This is a very common question. The root cause of slowness or increased response time is often not very obvious.

For the end user the system she/he interacts is slow. Reality though is that this is not always true.


Let me take you through an example and show what we can do to find the real root cause.


Thread dumps and logs are a starting point if the issue is not intermittent (and it is Java).

Simple take a series of thread dumps using “jstack -l <pid>” and pass this to the support team of the product in question.

For intermittent issues and/or heterogeneous environments (e.g. .net + Java) the root cause analysis is more complex.



The issue can be load, data(size/content) or environment related. The more backend systems involved in one request the more complex it becomes.


For this blog post I created an example to illustrate this.

A customer tries to access a web app and is experiencing long wait times after triggering a request.



The app is a page which interacts with a REST API. The REST API itself is sending requests to a JMS queue.

From that queue an integration engine (CX Messenger, Sonic ESB) is picking up the message.

A business process flow is executed and then the response is sent back.


Sample Scenario



As you can see there are several systems involved. You might argue now that this is a constructed example.

I agree but reality is often even way more complex than this.

Which makes it often quite hard to understand all the reasons why the final response time is so high.


Back to the example. The customer experience happens at the web page, no matter what is done behind the scenes.

The user reported a wait time of circa ten seconds till the page is loaded. Network issues as potential cause have already been eliminated by the operations teams.

Normally the investigation would now start with logs of all involved  components and teams.

Different technology-stacks, different ops teams, potential collaboration issues, time consuming… etc.



This is where CX Monitor (Actional) can show one if its strengths.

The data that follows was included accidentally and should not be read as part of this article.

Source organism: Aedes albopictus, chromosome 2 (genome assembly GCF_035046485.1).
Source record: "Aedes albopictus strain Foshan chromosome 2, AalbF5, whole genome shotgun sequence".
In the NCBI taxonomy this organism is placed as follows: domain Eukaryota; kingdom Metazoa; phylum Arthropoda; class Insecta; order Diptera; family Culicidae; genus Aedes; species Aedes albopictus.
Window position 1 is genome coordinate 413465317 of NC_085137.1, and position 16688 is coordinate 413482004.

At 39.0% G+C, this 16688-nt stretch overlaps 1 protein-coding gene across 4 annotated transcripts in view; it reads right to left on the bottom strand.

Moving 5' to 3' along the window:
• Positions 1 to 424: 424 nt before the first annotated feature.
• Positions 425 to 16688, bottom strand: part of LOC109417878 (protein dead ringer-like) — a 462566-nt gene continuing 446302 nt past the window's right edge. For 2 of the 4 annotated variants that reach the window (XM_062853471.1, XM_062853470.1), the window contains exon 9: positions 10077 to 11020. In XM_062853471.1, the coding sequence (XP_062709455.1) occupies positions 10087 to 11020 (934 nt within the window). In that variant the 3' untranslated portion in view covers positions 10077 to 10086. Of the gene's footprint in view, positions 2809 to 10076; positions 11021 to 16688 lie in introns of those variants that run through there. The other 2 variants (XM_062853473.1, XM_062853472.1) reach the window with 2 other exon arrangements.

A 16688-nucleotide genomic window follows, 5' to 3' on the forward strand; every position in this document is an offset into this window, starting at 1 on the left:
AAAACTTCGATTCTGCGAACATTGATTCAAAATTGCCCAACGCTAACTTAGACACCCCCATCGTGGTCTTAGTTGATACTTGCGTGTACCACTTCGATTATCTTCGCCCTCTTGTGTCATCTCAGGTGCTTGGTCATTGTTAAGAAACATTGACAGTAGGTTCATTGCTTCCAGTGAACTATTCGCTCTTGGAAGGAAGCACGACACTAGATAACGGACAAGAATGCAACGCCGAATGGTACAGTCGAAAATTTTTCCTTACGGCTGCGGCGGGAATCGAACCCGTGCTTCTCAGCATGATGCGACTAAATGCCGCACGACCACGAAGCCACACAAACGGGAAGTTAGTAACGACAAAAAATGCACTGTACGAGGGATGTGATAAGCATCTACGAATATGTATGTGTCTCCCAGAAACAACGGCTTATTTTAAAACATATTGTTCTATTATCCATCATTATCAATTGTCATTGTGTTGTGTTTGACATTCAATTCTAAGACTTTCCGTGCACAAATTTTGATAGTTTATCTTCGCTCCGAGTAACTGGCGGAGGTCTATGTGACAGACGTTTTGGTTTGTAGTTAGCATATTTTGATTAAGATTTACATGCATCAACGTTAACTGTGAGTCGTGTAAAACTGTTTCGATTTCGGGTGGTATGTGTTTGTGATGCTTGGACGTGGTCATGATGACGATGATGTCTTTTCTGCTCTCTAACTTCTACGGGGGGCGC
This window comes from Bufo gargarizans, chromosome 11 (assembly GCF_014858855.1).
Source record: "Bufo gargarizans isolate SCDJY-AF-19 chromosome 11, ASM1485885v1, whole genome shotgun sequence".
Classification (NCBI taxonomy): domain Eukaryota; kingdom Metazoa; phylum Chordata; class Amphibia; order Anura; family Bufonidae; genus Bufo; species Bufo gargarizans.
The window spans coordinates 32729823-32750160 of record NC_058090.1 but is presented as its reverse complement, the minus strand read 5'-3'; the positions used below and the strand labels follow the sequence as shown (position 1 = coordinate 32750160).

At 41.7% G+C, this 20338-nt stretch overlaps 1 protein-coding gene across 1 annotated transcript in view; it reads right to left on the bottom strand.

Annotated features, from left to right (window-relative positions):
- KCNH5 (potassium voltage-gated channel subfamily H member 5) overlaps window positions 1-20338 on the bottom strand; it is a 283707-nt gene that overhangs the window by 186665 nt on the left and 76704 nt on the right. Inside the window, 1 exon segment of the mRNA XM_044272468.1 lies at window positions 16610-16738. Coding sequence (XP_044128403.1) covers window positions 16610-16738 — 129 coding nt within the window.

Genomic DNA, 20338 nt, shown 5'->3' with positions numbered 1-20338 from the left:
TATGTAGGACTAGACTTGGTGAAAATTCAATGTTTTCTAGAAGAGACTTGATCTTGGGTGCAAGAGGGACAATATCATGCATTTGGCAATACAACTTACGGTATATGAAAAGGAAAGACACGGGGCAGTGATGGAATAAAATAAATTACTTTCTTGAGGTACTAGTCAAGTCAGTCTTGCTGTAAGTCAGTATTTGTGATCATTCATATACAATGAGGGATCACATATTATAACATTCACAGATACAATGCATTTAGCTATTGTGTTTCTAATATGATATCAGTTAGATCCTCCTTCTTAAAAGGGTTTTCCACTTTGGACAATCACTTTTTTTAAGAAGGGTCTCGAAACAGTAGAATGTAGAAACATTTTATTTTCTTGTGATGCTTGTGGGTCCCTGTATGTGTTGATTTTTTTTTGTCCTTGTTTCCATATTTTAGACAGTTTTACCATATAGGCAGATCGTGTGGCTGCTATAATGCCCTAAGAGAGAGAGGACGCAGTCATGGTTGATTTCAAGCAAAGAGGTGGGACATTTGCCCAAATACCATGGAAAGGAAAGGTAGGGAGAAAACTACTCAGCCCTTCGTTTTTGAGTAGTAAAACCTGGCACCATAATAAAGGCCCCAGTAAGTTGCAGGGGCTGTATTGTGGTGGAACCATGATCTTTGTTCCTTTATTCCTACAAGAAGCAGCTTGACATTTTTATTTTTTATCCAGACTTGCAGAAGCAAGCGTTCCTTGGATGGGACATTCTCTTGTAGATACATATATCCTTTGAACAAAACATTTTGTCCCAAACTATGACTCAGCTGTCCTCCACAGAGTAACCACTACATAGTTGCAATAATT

It allows you to dig into past traffic/interactions using a date time picker or you work proactively (preferred) using policies.

A policy defines a certain rule/condition/target. If the condition is met (e.g response time > 3s) then an action can be triggered.

Typically this action is an alert inside CX Monitor (can be passed to other monitoring systems/dashboards) but can be anything you want.


Sample Policy:


Policy condition


Part of the alert is information about the interactions and (if requested) the data involved in the complete interaction flow.

The flow itself can be reviewed and drilled into. It shows the interactions between the systems and APIs.



Example Flow Map:


Flow map of interactions between systems at given point in time




For “slowness” root cause analysis I personally prefer a different view of the same data. The sequence table which is also part of the alert details in CX Monitor.

In our example it clearly shows us where the time is spent.


Example Sequence Table:


Sequence table showing time spent in each app


The ten seconds reported by the customer are confirmed by this. The sequence map shows that the time is spent in these components:


  1. 4 seconds in the aspx page before the REST call is made
  2. 2 seconds on the ESB business process on log file write
  3. 3 seconds on a JDBC/SQL call done by the app that is exposing the REST API
  4. 1 second again on this REST API app after the database call


Having this information promptly at hand can save a lot of time and gives valuable insights into monitored systems.

Monitoring can be done for a single application (e.g. Aurea CRM connector/interface/webservices) or a complete heterogeneous environment. Seamless view of interactions across technology stacks (.net, java, etc).

You can even add monitoring capabilities to your custom solution app.


You have access to all this via Aurea Unlimited which means no extra cost for your company.


Further reading:

Is it possible to monitor ACRM using CX Monitor (Actional)?

This is really something we hear regularly in Aurea Support and in most cases flow control is the cause.

Many customers heard about flow control, but most are not fully aware about the details.